Saturday, April 19, 2014

Brooklyn Nets: The Borough's 2nd NBA Regular Season Is In The Books

From the desk of:  THE HOOPS OF FLATBUSH

Season One; 49-33
Season Two; 44-38

BROOKLYN NETS: That's A Wrap On The Second NBA Regular Season In Kings County.

The second NBA regular season of Kings County basketball is complete.  The Brooklyn Nets ended up with a 44-38 regular season record, which, considering their awful start, was quite an impressive achievement.

The early season Nets hardly lived up to the pre-season hype.  They lost their first game of the season to the Cleveland Cavaliers, and things just got worse from there.  In the month of November, the club posted a 5-11 record, and endured a pair of losing streaks, three and five games long.

Another poor 5-9 record in December seemed to be the least of the club's troubles.  Inner turmoil threatened to sabotage Jason Kidd's inaugural season as head coach.  He and assistant coach Lawrence Frank engaged in a heated exchange over philosophy, roles, and matters of control.  In effect, Coach Kidd was forced to seize his own team, and stripped Lawrence Frank of his bench role, and relieved him of his overall coaching duties.  Kidd then reassigned Frank to crunching numbers behind the scenes, and compiling scouting reports.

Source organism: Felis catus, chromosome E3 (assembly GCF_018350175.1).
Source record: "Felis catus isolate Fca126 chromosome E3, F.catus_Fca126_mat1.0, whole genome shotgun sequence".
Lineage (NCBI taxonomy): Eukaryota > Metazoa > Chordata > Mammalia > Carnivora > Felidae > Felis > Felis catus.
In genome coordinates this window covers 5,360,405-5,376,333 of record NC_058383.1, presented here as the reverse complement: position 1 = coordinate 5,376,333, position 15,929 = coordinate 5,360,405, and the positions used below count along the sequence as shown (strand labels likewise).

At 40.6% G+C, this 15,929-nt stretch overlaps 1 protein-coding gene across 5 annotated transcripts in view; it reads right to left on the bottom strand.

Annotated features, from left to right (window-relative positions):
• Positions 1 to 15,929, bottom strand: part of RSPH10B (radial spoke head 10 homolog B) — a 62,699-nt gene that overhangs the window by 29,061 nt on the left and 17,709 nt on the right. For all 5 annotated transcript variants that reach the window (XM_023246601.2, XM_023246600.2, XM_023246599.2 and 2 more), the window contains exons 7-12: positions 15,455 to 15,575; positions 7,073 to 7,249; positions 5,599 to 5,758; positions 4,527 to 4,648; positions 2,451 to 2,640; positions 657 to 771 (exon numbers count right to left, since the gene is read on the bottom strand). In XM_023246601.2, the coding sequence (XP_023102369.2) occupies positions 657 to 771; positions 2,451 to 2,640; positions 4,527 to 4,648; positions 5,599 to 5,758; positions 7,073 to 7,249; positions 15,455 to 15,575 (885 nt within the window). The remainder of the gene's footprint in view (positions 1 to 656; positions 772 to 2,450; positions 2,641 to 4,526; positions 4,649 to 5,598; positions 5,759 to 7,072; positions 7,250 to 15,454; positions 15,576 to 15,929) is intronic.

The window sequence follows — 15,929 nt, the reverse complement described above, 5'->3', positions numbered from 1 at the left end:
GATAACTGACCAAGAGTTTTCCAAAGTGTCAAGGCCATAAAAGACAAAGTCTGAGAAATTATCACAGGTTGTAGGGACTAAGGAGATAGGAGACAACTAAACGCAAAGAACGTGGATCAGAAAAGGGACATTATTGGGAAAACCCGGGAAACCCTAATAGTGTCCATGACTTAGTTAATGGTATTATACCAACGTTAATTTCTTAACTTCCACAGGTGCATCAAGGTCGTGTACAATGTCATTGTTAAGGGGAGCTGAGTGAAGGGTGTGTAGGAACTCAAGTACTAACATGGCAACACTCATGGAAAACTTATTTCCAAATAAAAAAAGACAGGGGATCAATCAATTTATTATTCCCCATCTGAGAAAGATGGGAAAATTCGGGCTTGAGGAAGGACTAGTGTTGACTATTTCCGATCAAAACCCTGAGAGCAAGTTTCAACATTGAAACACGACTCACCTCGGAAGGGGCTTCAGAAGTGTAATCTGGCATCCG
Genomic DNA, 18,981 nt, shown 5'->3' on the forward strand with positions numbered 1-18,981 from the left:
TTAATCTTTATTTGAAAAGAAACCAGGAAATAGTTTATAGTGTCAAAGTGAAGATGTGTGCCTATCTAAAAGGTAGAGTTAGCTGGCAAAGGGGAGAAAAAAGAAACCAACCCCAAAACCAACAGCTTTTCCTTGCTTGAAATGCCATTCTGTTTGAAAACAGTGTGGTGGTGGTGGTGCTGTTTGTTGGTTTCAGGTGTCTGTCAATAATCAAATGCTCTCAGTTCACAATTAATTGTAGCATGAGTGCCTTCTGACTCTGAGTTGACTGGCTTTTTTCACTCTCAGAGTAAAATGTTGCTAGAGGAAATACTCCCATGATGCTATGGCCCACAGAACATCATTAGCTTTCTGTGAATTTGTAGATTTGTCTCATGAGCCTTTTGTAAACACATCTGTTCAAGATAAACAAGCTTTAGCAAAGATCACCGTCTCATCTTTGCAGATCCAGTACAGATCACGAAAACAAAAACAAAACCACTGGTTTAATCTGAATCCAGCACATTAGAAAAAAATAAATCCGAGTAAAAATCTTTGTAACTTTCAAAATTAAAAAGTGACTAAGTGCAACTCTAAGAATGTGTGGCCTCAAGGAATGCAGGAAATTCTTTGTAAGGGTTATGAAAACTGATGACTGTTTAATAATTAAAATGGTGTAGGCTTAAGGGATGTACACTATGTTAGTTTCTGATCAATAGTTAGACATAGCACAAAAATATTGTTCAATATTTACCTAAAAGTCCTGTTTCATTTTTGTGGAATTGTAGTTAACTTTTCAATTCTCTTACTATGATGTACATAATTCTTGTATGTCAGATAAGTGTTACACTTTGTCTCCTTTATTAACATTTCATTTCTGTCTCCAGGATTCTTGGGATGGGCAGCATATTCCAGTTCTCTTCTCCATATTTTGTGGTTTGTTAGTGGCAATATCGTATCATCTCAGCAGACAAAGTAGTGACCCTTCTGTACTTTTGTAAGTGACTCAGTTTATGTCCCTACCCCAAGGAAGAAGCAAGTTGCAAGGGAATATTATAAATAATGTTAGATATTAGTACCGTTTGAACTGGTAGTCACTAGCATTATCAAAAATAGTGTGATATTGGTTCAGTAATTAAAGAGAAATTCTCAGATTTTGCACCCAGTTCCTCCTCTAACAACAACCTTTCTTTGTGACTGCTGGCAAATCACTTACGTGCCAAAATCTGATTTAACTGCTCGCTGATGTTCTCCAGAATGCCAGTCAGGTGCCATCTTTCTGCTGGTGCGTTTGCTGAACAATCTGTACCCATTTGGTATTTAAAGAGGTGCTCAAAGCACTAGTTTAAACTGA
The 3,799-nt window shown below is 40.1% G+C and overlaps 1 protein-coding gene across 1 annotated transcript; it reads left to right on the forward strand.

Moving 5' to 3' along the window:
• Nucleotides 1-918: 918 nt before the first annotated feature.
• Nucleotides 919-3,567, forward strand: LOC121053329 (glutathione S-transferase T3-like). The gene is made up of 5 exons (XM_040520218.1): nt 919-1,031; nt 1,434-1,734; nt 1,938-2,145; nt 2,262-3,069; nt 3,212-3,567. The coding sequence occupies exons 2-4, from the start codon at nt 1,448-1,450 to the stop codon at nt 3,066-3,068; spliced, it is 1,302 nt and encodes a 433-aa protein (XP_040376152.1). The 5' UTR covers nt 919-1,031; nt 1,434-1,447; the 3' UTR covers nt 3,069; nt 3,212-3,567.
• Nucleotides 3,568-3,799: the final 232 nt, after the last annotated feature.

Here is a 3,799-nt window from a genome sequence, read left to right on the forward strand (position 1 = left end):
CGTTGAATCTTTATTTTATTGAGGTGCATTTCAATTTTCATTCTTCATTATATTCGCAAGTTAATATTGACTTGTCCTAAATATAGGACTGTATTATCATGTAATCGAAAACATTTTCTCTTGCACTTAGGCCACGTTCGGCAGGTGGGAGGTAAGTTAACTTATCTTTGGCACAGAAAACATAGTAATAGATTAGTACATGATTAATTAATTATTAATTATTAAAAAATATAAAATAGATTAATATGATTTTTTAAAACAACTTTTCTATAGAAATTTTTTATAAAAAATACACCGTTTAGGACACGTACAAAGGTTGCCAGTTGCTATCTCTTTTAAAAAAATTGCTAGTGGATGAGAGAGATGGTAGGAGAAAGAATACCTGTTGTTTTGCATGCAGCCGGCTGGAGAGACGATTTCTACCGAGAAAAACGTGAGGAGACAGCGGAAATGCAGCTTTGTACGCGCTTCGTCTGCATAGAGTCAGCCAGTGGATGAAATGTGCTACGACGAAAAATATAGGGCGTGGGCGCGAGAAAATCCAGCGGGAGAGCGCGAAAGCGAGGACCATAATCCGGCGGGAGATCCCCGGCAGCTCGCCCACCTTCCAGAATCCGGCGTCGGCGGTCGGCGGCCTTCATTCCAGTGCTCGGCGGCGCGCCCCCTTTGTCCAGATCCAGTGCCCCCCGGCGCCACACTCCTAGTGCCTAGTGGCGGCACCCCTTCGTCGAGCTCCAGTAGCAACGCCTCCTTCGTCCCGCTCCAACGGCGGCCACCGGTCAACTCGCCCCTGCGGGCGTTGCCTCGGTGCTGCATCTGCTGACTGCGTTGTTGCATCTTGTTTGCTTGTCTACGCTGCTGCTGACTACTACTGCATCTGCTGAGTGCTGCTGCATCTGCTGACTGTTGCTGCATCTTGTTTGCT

Compounding problems, on December 20th, center Brook Lopez played his final game of the season.  He first rolled his ankle in November.  Then, after a total of just 17 games, Lopez was ultimately felled by yet another season ending foot/ankle injury.  At the time, he was the team's leading scorer, averaging 20.7 points per game, with 6.0 rebounds.

Deron Williams also missed considerable time early in the season, as ankle issues continued to dog the point guard.  He missed 19 calender days from late November through early December, and another 2 weeks in January.  Once Deron Williams returned, he was back for good.

After Coach Kidd adjusted the starting line-up by shifting Paul Pierce to the four, and inserting Shaun Livingston into the starting line-up, the Nets started turning their season around.

Flatbush posted a 10-3 record in January, highlighted by a pair of five-game winning streaks.  In February, they came down to earth somewhat, but still posted a strong 7-5 record.  In their final game of the month, they closed within two games of .500, with a victory over Denver.

In March, they finally busted through.  On the 3rd of the month, they achieved .500 for the first time of the season with a victory over the Bulls.  In their very next game, they went over .500, with victory over the Timberwolves.  Brooklyn went on to post a pair of three game winning streaks, and one four game streak, and finished the month with a stellar 12-5 record.

Between January and March, the club posted a 29-12 record, and improved their season record to 39-33, which was a 17 game swing from their record at the end of December.

Flatbush ended the April portion of the regular season with a 5-5 record - their worst mark of the new year.  They wound up losing four of their last five games, and their last two in a row.  They additionally finished five victories shy of last year's mark.  However, most would agree, this team is far better equipped for a playoff run than last year's edition.  While many in the media accused Jason Kidd and the team of tanking their last 5 games, in order to align a first round series against Toronto, Jason Kidd merely says he was resting players, and trying to get them healthy for a playoff run.